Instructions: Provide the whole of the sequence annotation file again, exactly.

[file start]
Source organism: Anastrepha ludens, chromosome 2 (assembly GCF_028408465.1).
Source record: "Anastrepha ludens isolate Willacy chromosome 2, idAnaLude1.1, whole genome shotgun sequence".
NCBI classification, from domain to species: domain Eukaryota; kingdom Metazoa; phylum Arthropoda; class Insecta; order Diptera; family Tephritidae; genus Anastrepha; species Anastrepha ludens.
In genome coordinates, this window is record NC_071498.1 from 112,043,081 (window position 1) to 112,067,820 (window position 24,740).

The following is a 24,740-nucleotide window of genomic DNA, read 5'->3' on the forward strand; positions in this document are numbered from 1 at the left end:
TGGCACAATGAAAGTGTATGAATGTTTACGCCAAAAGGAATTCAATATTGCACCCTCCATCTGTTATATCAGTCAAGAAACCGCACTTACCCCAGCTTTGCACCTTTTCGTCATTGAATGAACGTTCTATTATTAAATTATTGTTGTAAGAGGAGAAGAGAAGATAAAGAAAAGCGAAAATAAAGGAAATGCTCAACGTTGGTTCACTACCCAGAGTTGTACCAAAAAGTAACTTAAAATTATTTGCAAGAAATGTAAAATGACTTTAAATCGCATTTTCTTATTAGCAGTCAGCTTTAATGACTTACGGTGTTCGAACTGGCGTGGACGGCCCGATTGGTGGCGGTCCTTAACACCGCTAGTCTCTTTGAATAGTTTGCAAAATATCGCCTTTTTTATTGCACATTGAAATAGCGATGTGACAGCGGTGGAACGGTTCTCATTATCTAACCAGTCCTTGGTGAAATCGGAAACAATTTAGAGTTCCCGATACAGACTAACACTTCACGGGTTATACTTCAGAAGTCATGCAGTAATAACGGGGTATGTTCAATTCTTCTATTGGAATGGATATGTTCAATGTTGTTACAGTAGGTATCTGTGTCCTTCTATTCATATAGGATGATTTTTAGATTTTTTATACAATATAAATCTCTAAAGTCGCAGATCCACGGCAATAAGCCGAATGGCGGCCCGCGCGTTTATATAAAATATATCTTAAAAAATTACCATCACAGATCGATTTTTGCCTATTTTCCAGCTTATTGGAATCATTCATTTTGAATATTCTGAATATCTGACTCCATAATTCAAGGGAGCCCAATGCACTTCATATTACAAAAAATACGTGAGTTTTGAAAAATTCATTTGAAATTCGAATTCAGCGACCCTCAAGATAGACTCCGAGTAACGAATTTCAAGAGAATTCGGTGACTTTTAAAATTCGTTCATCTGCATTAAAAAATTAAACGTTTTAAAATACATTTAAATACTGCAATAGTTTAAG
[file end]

Source organism: Anastrepha ludens, chromosome 2 (assembly GCF_028408465.1).
Source record: "Anastrepha ludens isolate Willacy chromosome 2, idAnaLude1.1, whole genome shotgun sequence".
NCBI classification, from domain to species: domain Eukaryota; kingdom Metazoa; phylum Arthropoda; class Insecta; order Diptera; family Tephritidae; genus Anastrepha; species Anastrepha ludens.
In genome coordinates, this window is record NC_071498.1 from 112,043,081 (window position 1) to 112,067,820 (window position 24,740).

The following is a 24,740-nucleotide window of genomic DNA, read 5'->3' on the forward strand; positions in this document are numbered from 1 at the left end:
TGGCACAATGAAAGTGTATGAATGTTTACGCCAAAAGGAATTCAATATTGCACCCTCCATCTGTTATATCAGTCAAGAAACCGCACTTACCCCAGCTTTGCACCTTTTCGTCATTGAATGAACGTTCTATTATTAAATTATTGTTGTAAGAGGAGAAGAGAAGATAAAGAAAAGCGAAAATAAAGGAAATGCTCAACGTTGGTTCACTACCCAGAGTTGTACCAAAAAGTAACTTAAAATTATTTGCAAGAAATGTAAAATGACTTTAAATCGCATTTTCTTATTAGCAGTCAGCTTTAATGACTTACGGTGTTCGAACTGGCGTGGACGGCCCGATTGGTGGCGGTCCTTAACACCGCTAGTCTCTTTGAATAGTTTGCAAAATATCGCCTTTTTTATTGCACATTGAAATAGCGATGTGACAGCGGTGGAACGGTTCTCATTATCTAACCAGTCCTTGGTGAAATCGGAAACAATTTAGAGTTCCCGATACAGACTAACACTTCACGGGTTATACTTCAGAAGTCATGCAGTAATAACGGGGTATGTTCAATTCTTCTATTGGAATGGATATGTTCAATGTTGTTACAGTAGGTATCTGTGTCCTTCTATTCATATAGGATGATTTTTAGATTTTTTATACAATATAAATCTCTAAAGTCGCAGATCCACGGCAATAAGCCGAATGGCGGCCCGCGCGTTTATATAAAATATATCTTAAAAAATTACCATCACAGATCGATTTTTGCCTATTTTCCAGCTTATTGGAATCATTCATTTTGAATATTCTGAATATCTGACTCCATAATTCAAGGGAGCCCAATGCACTTCATATTACAAAAAATACGTGAGTTTTGAAAAATTCATTTGAAATTCGAATTCAGCGACCCTCAAGATAGACTCCGAGTAACGAATTTCAAGAGAATTCGGTGACTTTTAAAATTCGTTCATCTGCATTAAAAAATTAAACGTTTTAAAATACATTTAAATACTGCAATAGTTTAAG